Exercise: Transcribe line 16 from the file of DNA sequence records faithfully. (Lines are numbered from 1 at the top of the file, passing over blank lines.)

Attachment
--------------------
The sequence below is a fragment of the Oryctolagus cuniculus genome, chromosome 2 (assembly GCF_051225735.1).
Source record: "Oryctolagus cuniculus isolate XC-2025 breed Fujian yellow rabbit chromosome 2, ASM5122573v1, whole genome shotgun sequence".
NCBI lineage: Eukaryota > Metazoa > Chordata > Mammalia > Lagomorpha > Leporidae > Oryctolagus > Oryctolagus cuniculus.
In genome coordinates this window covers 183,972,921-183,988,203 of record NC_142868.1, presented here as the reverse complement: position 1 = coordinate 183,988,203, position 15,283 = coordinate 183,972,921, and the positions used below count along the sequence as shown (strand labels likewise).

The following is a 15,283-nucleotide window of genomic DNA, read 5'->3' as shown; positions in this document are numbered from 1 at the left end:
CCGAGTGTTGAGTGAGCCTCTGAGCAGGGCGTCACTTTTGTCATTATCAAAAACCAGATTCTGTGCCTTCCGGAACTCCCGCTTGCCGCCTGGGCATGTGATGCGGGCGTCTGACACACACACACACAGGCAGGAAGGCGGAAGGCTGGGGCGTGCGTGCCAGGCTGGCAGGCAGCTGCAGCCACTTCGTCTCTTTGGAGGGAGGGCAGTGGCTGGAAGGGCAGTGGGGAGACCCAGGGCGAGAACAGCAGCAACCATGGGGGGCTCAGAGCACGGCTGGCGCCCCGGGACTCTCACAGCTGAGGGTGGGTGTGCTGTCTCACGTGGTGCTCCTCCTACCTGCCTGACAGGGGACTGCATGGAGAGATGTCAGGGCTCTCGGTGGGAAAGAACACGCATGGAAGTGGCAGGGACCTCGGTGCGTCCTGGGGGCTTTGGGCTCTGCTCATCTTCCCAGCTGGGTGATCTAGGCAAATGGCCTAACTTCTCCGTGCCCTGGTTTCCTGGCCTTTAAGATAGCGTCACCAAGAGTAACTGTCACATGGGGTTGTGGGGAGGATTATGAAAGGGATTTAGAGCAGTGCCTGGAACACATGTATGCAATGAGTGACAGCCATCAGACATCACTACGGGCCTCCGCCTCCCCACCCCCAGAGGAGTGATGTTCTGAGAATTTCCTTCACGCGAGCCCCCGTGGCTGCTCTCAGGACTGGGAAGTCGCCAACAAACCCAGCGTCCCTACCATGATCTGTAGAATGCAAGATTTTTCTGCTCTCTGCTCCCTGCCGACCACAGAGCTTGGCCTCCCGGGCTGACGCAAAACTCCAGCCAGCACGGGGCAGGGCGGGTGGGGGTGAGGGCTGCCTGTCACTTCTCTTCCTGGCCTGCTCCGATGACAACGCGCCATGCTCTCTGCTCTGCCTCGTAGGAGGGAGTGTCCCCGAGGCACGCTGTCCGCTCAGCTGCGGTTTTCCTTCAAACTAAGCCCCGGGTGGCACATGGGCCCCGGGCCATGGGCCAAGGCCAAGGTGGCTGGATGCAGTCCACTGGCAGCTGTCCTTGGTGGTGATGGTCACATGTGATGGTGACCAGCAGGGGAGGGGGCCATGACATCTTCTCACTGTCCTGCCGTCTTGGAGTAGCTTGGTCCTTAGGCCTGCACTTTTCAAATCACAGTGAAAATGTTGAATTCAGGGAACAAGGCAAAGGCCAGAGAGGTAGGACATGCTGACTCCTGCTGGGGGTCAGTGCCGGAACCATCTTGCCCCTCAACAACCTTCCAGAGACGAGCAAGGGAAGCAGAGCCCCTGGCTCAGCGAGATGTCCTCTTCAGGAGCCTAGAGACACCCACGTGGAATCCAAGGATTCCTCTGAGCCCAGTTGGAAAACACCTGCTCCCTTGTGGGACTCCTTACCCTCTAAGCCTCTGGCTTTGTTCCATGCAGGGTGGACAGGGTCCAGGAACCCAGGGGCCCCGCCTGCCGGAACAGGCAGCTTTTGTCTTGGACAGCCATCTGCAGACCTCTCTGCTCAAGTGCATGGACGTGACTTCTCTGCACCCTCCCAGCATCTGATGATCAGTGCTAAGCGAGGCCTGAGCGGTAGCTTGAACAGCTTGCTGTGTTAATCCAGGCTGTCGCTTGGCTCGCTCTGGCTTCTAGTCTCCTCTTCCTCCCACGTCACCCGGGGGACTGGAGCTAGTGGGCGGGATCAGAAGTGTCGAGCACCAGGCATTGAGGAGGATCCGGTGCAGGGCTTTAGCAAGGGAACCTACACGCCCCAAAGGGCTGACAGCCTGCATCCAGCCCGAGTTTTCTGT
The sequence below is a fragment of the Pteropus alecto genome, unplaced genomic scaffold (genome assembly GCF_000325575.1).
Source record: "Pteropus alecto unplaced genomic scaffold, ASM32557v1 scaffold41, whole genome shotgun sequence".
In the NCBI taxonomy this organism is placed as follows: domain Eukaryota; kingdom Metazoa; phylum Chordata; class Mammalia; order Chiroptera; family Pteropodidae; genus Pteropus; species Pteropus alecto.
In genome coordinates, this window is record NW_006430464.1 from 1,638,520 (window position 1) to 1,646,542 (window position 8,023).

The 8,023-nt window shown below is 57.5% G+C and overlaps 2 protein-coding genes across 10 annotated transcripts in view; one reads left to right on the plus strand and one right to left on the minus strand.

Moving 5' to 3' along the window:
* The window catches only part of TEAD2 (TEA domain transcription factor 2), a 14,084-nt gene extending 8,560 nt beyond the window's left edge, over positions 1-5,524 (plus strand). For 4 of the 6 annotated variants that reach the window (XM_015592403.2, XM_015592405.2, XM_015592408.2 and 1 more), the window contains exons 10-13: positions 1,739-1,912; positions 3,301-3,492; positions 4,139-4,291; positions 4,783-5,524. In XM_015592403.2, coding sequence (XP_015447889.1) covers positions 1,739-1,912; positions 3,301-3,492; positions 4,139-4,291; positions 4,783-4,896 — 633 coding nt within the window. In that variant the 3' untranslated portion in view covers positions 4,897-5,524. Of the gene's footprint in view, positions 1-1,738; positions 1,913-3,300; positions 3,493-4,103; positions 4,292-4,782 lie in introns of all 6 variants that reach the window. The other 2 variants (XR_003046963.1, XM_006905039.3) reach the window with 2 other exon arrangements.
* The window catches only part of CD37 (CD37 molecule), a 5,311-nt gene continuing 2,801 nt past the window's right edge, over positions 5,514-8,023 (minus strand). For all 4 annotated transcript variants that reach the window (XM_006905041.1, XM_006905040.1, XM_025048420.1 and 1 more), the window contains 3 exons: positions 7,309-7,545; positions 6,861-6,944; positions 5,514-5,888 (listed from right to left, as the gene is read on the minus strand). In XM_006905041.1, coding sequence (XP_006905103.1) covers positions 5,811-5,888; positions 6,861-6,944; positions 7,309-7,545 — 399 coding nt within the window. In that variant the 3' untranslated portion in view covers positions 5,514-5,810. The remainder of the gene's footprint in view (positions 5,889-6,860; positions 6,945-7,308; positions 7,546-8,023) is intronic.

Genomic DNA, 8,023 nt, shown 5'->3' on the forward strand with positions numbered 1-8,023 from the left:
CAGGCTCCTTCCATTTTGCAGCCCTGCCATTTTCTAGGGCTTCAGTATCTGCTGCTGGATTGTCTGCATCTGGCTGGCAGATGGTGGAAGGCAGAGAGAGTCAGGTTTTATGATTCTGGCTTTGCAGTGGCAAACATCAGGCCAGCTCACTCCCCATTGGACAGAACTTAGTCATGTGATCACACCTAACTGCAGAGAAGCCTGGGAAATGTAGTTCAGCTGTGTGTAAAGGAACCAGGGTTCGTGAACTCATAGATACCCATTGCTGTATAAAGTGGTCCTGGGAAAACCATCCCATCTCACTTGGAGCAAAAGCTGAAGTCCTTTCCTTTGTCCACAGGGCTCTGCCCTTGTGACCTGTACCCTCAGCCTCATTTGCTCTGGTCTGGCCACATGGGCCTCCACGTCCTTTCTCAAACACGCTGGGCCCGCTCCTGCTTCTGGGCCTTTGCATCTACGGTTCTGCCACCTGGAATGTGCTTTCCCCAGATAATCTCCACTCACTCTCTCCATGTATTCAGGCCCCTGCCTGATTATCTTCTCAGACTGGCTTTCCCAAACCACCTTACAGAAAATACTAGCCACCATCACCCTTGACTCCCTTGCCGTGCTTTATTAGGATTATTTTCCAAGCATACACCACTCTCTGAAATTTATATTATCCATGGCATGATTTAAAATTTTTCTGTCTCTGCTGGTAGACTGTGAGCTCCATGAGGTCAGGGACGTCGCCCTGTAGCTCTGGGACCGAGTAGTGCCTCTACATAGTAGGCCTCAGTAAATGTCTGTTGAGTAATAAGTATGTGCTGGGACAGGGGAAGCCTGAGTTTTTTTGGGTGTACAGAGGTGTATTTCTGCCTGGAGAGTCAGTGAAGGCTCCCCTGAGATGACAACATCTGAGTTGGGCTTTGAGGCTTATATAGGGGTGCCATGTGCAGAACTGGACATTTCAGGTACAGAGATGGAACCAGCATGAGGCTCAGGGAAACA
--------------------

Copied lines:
CAGGCTCCTTCCATTTTGCAGCCCTGCCATTTTCTAGGGCTTCAGTATCTGCTGCTGGATTGTCTGCATCTGGCTGGCAGATGGTGGAAGGCAGAGAGAGTCAGGTTTTATGATTCTGGCTTTGCAGTGGCAAACATCAGGCCAGCTCACTCCCCATTGGACAGAACTTAGTCATGTGATCACACCTAACTGCAGAGAAGCCTGGGAAATGTAGTTCAGCTGTGTGTAAAGGAACCAGGGTTCGTGAACTCATAGATACCCATTGCTGTATAAAGTGGTCCTGGGAAAACCATCCCATCTCACTTGGAGCAAAAGCTGAAGTCCTTTCCTTTGTCCACAGGGCTCTGCCCTTGTGACCTGTACCCTCAGCCTCATTTGCTCTGGTCTGGCCACATGGGCCTCCACGTCCTTTCTCAAACACGCTGGGCCCGCTCCTGCTTCTGGGCCTTTGCATCTACGGTTCTGCCACCTGGAATGTGCTTTCCCCAGATAATCTCCACTCACTCTCTCCATGTATTCAGGCCCCTGCCTGATTATCTTCTCAGACTGGCTTTCCCAAACCACCTTACAGAAAATACTAGCCACCATCACCCTTGACTCCCTTGCCGTGCTTTATTAGGATTATTTTCCAAGCATACACCACTCTCTGAAATTTATATTATCCATGGCATGATTTAAAATTTTTCTGTCTCTGCTGGTAGACTGTGAGCTCCATGAGGTCAGGGACGTCGCCCTGTAGCTCTGGGACCGAGTAGTGCCTCTACATAGTAGGCCTCAGTAAATGTCTGTTGAGTAATAAGTATGTGCTGGGACAGGGGAAGCCTGAGTTTTTTTGGGTGTACAGAGGTGTATTTCTGCCTGGAGAGTCAGTGAAGGCTCCCCTGAGATGACAACATCTGAGTTGGGCTTTGAGGCTTATATAGGGGTGCCATGTGCAGAACTGGACATTTCAGGTACAGAGATGGAACCAGCATGAGGCTCAGGGAAACA